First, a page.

Global markets stumble and oil prices rise sharply with the Russian attack on Ukraine

US markets paid attention to the open, as the three major indexes slipped into correction territory. Shortly after the opening bell, the Dow Jones Industrial Average was down about 750 points, or 2.25 percent. The S&P 500 was down 2.3 percent, while the Nasdaq Technology Index was down 2.5 percent.

Dan Ives, managing director at Wedbush Securities, said tech names are likely to see “big pain” as escalating tensions push investors to seek safer assets.

In comments emailed Thursday to The Post, Ives said the damage would be “difficult for tech investors who are already struggling to absorb it”:

Although the Russian incursion has only just begun, indications on Thursday — including strikes through Ukraine — are that a large-scale military offensive would trigger severe US and European Union sanctions, harming not only the Russian economy, but the entire world. . Consumers around the world are already facing massive price increases linked to hyperinflation and turbulent energy markets, and the pains are now likely to intensify.

Russia is a dominant source of natural gas and oil, particularly to Europe, and some of its supplies pass through a pipeline through Ukraine. The price of Brent crude, the global benchmark, rose 7.9 percent to nearly $101.50 a barrel – the first time it has been in the triple digits since 2014 – while US oil jumped 8.3 percent to $99.70.

The national average for a gallon of gasoline on Thursday was $3.54, according to AAA, up from $3.33 just a month ago. A year ago, when the epidemic was still largely waning, the national average was just $2.66.

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Standard prices for aluminum, nickel, and wheat and maize (other exports from Russia and Ukraine) also rose to multi-year highs.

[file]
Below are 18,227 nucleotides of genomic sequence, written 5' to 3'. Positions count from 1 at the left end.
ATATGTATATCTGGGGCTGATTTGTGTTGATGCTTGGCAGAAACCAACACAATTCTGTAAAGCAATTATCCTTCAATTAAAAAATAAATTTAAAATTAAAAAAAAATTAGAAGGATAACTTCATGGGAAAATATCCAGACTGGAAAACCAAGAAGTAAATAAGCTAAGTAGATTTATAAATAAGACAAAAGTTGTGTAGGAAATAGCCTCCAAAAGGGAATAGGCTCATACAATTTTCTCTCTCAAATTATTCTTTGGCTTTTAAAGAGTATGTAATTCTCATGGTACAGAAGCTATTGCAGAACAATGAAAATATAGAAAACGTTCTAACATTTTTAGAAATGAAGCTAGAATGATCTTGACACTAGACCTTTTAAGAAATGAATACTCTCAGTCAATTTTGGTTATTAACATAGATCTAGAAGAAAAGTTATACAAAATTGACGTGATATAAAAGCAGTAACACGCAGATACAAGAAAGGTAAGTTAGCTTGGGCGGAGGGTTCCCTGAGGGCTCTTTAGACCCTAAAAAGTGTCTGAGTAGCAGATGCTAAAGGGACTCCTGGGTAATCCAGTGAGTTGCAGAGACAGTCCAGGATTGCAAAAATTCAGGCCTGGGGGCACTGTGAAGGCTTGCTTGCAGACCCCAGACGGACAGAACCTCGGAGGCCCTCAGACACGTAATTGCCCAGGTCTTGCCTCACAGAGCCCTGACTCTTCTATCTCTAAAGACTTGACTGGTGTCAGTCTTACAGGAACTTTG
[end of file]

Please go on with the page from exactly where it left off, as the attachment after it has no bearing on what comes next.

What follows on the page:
Russia has warned that Americans will feel fully the “consequences” of the sanctions announced by President Biden earlier this week. Biden acknowledged that the crisis could lead to higher gasoline prices, while US companies were warned to prepare for potential cyberattacks. Biden said more “severe sanctions” would be announced Thursday in the wake of the invasion.

Markets hate uncertainty, and the attack arrives at a time when the global economy is already grappling with pandemic-related challenges in the form of a rally economic inflationmessy supply chains and a shortage of employment.

“Investor sentiment was already fragile due to rising inflation and the upward trend of travel in interest rates, but the confirmation of the war and associated worrying headlines around the world are likely to see stock markets go through a rough patch for longer than people might otherwise be going through,” said Ross Mold, investment director at AJ Bell. , Thursday in comments via email to The Post.

Investors fled to safer assets, sending the yield on 10-year US Treasuries sharply down to 1.865 percent. Gold – a Russian export and an investor safe haven – rose nearly 3 percent to trade around $1,65 an ounce.

Despite Thursday’s immediate financial reaction, no country suffered greater losses than those in Russia, whose main stock market index fell nearly 45 percent in the early hours of Thursday, hitting its lowest level since 2016. Trading was suspended Briefly amid free fall. The ruble has fallen to its weakest point in at least the past 10 years, giving Russians less spending power when they travel abroad.

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Oil prices have risen more than 40 percent since December, partly affected by speculation that Putin may launch an offensive as Russia masses forces on three sides of Ukraine.

After Russia’s invasion of Crimea in 2014, Europe’s dependence on Russian energy prevented the bloc from imposing certain sanctions that both sides suffer. But this time European leaders are likely to agree that a sharper response is needed, and they draw up plans to wean themselves off dependence on Russian oil and gas.

This includes, immediately, the suspension of the Nord Stream 2 gas pipeline between Germany and Russia. But any new energy strategy is sure to take years — and it will come at the expense of massive taxpayers.

Last week’s analysis from Britain’s Barclays bank indicated that Europe will struggle to “replace large amounts of Russian oil and gas with alternative energy sources in other countries, especially in a short period of time.” The bank’s analysis said this could lead to rationing, raise prices and eventually reduce GDP growth.

Some of those concerns were evident in the stock market on Thursday, with Germany’s DAX down more sharply than most, dropping 4.5 percent by midday. The index has lost more than 14 percent of its value since early January.

The European Commission, Ursula von der Leyen, said the 27-nation bloc would meet later Thursday to discuss new sanctions. She said the measures would weaken Russia’s economic base and “ability to modernize” by freezing the country’s assets in the European Union and cutting off its access to the European financial market.

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